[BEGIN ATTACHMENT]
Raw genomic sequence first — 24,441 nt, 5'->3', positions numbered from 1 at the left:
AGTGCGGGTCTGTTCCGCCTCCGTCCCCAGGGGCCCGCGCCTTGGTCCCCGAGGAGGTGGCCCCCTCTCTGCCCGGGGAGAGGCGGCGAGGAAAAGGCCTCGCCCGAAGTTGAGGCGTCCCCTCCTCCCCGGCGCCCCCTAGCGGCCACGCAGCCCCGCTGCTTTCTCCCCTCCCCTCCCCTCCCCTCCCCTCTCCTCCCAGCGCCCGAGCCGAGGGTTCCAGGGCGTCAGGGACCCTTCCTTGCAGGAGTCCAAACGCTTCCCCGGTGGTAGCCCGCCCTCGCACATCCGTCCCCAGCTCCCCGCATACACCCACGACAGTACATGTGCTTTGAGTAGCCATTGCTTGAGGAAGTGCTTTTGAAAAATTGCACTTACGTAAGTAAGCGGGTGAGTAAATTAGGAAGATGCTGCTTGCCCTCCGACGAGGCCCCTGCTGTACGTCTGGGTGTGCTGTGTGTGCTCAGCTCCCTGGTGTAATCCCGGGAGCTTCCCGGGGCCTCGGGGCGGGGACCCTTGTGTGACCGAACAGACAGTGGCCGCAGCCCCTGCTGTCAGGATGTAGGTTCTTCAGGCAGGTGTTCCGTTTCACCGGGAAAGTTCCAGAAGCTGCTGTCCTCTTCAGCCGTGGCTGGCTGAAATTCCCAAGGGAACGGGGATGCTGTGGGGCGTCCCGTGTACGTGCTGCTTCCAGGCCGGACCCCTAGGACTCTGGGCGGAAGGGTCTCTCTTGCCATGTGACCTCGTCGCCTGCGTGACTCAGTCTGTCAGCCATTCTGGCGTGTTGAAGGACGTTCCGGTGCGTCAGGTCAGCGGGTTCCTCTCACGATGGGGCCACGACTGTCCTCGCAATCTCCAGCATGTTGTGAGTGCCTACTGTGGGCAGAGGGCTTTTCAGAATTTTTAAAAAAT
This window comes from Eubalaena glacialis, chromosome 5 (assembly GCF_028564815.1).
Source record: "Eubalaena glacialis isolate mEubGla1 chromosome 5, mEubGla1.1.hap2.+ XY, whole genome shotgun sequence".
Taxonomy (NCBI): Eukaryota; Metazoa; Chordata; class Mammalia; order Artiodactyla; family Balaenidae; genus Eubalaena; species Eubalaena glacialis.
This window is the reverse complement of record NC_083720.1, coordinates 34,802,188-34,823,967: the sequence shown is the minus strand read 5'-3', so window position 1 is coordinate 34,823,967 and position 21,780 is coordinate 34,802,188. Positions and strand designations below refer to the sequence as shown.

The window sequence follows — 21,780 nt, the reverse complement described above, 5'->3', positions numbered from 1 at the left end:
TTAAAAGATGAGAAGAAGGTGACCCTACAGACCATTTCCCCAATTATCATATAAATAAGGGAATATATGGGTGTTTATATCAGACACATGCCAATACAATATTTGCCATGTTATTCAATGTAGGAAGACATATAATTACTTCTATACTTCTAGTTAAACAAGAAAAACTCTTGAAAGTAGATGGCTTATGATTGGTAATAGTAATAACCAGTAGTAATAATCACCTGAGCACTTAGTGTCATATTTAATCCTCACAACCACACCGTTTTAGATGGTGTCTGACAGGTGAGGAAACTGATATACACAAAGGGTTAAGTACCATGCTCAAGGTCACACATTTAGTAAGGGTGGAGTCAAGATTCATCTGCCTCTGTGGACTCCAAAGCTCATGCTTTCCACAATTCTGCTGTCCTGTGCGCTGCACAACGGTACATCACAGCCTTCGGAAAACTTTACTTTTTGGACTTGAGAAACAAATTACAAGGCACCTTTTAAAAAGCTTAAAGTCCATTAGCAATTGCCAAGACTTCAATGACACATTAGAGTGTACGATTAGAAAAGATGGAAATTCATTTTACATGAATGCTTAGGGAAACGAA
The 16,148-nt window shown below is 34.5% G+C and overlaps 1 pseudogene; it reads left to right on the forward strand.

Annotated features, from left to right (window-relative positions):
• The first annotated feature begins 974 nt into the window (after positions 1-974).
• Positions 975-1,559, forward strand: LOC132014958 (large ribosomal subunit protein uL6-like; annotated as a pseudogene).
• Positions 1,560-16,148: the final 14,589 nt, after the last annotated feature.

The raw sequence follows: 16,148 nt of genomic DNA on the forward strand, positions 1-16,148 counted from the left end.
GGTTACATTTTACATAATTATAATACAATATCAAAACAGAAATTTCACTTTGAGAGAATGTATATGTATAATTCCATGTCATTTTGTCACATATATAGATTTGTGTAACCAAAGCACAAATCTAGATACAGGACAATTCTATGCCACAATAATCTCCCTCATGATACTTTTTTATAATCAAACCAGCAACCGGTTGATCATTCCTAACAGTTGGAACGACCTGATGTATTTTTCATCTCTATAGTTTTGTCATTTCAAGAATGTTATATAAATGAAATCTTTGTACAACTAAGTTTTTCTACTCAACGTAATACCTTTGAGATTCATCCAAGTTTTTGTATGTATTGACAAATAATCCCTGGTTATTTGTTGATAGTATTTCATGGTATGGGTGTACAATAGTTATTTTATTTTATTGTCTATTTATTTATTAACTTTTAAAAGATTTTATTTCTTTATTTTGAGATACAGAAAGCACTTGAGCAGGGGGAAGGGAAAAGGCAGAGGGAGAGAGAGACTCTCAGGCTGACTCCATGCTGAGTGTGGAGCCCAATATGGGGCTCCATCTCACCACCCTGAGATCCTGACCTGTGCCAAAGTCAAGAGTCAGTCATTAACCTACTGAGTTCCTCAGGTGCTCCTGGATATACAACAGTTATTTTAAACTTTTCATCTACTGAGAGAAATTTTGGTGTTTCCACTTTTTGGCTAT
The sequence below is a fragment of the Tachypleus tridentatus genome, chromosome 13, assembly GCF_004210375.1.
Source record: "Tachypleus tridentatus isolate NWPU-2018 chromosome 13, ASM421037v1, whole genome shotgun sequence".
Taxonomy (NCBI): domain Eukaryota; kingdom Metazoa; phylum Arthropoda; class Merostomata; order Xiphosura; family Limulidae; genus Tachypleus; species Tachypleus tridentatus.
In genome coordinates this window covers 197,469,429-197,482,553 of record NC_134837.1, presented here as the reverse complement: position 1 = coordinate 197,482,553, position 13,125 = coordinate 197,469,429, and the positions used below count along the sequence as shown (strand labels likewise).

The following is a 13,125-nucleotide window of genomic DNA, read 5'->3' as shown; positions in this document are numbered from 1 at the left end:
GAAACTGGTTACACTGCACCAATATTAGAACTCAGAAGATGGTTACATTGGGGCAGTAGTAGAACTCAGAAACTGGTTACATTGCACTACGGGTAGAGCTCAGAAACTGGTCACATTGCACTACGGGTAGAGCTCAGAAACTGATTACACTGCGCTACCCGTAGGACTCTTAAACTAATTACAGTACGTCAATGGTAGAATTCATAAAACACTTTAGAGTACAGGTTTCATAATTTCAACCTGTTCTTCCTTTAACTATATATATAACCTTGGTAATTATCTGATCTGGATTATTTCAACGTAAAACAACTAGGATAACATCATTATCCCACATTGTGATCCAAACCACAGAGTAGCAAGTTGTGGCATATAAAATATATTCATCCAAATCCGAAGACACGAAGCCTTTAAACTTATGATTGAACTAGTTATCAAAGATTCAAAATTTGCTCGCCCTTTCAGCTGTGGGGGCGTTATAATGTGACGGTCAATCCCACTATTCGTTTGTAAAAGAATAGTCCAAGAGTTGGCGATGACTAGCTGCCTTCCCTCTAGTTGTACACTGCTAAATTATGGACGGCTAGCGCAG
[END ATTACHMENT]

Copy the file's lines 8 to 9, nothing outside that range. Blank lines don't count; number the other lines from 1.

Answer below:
TTAAAAGATGAGAAGAAGGTGACCCTACAGACCATTTCCCCAATTATCATATAAATAAGGGAATATATGGGTGTTTATATCAGACACATGCCAATACAATATTTGCCATGTTATTCAATGTAGGAAGACATATAATTACTTCTATACTTCTAGTTAAACAAGAAAAACTCTTGAAAGTAGATGGCTTATGATTGGTAATAGTAATAACCAGTAGTAATAATCACCTGAGCACTTAGTGTCATATTTAATCCTCACAACCACACCGTTTTAGATGGTGTCTGACAGGTGAGGAAACTGATATACACAAAGGGTTAAGTACCATGCTCAAGGTCACACATTTAGTAAGGGTGGAGTCAAGATTCATCTGCCTCTGTGGACTCCAAAGCTCATGCTTTCCACAATTCTGCTGTCCTGTGCGCTGCACAACGGTACATCACAGCCTTCGGAAAACTTTACTTTTTGGACTTGAGAAACAAATTACAAGGCACCTTTTAAAAAGCTTAAAGTCCATTAGCAATTGCCAAGACTTCAATGACACATTAGAGTGTACGATTAGAAAAGATGGAAATTCATTTTACATGAATGCTTAGGGAAACGAA
The 16,148-nt window shown below is 34.5% G+C and overlaps 1 pseudogene; it reads left to right on the forward strand.